Best of Quilt Sampler.
Time and again during interviews, shop owners told me "Punchneedle is really big!" and I nodded my head and dutifully wrote it down. But I'd never tried punchneedle myself. To be honest, I didn't really know what it was.
Codi and I went to Quilt Market in Minneapolis, we stopped at one of my all-time favorite shops, Eagle Creek Quilt Shop in Shakopee, Minnesota. I first visited the shop when I interviewed owners Becky and Lori for Best of Quilt Sampler and I was blown away. Eagle Creek is in an old train depot and they have done a fabulous job of taking advantage of the unusual space (the train still goes by once a day). The shop is bright and the fabrics are an eclectic mix—they have lovely wools and darker colors, but loads of lighter, crisper fabrics, too. The rooms are dotted with little surprises—intricate pin cushions made by a Minnesota craftswoman, hooked rugs, wonderful quilt samples, etc. It's also the first place I found shwe-shwe, a fabric from South Africa that I've grown to love (a story for another time). And in little nooks and crannies they have punchneedle samples in frames and stitched to boxes and pillows. To be honest, many of the patterns are a bit "countrified" for my taste, but adorable nonetheless.
So while we were there in May, I mentioned to Codi that I was intrigued and she said she'd teach me. I bought the materials (realizing that here was a whole new world of obsession...gorgeous, variegated threads, many hand-dyed) and later that night in my hotel room I was punching away. (This pattern is called Soft Perch by Threads that Bind.)
This past weekend I learned at another terrific shop (Heritage Designs in Amana) that I was punching too closely, which is why I'd run out of thread. So I bought some more and I'm still finishing the flowers, edges, and putting eyes on the critters. In my overzealous punching I made the bird a bit chunky—Paul claims he thought it was a fish. But it was a soothing, mindless thing to do and I may well do it again. The only problem I can see is that you really can't watch TV while you're punching...you can only listen to TV. One false move with that hypodermic-like needle and you'd have a hole in your thigh. Stick and poke, indeed.
Monday, July 26, 2010
Wednesday, July 21, 2010
My quilt guild has a devoted group of charity quilters. They make quilts for cancer patients, for young, single moms, for the domestic violence project, and for stillborn babies. At each meeting they share the quilts that people contribute and I kid you not, there are often gasps from the onlookers when they see the quilts that people make to give to people they'll likely never know. Their generosity is astounding.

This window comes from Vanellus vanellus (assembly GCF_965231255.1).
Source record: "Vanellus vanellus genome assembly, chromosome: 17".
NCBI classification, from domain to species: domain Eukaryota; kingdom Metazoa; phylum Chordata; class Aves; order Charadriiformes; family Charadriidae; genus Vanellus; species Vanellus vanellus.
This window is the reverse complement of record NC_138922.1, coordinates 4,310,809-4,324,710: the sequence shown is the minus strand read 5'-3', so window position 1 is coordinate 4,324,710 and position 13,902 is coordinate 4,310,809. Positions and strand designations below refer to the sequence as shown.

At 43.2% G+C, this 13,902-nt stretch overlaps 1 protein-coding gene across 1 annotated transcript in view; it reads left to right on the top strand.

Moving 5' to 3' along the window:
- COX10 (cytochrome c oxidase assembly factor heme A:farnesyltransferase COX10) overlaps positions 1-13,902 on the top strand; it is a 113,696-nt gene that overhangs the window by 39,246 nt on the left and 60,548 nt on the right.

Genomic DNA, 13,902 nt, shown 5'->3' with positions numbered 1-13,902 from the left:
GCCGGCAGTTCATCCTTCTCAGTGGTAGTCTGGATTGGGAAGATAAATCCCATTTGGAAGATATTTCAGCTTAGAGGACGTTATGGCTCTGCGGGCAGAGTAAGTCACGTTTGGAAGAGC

my Etsy post that went up today: Victoria Findlay Wolfe and Anna Maria Horner. Both have committed themselves to making quilts for people in need, and both have taken on projects on a grand scale. With the help of their blogs they're collecting quilts (Victoria) and blocks (Anna Maria) and producing finished quilts that will warm the lives of people they've never met.
Victoria's project when I stumbled upon her blog and Anna Maria told me about her quilt project when we chatted at Spring Quilt Market. It was a treat to be able to combine the two projects and a treat that Etsy was interested in sharing their projects with their wide readership. I'm always so happy when I can do some good with my writing (which is not to say I knowingly do bad...really). But so much of the writing I do isn't directly quantifiable...that is, I can never be sure it's helping make the world a better place. Being able to share the work of Victoria (one of her quilts is above) and Anna Maria (who made the video up top, celebrating the blocks she's received thus far), who definitely ARE doing just that, makes me feel great!
Tuesday, July 20, 2010
Sunday, July 18, 2010
So the World Cup was NOT a big part of our trip. However, eating, drinking, seeing incredible art, architecture, the Mediterranean, ancient churches built on top of mosques and synagogues, sidewalk cafes, hilltop castles, and generally enjoying ourselves were.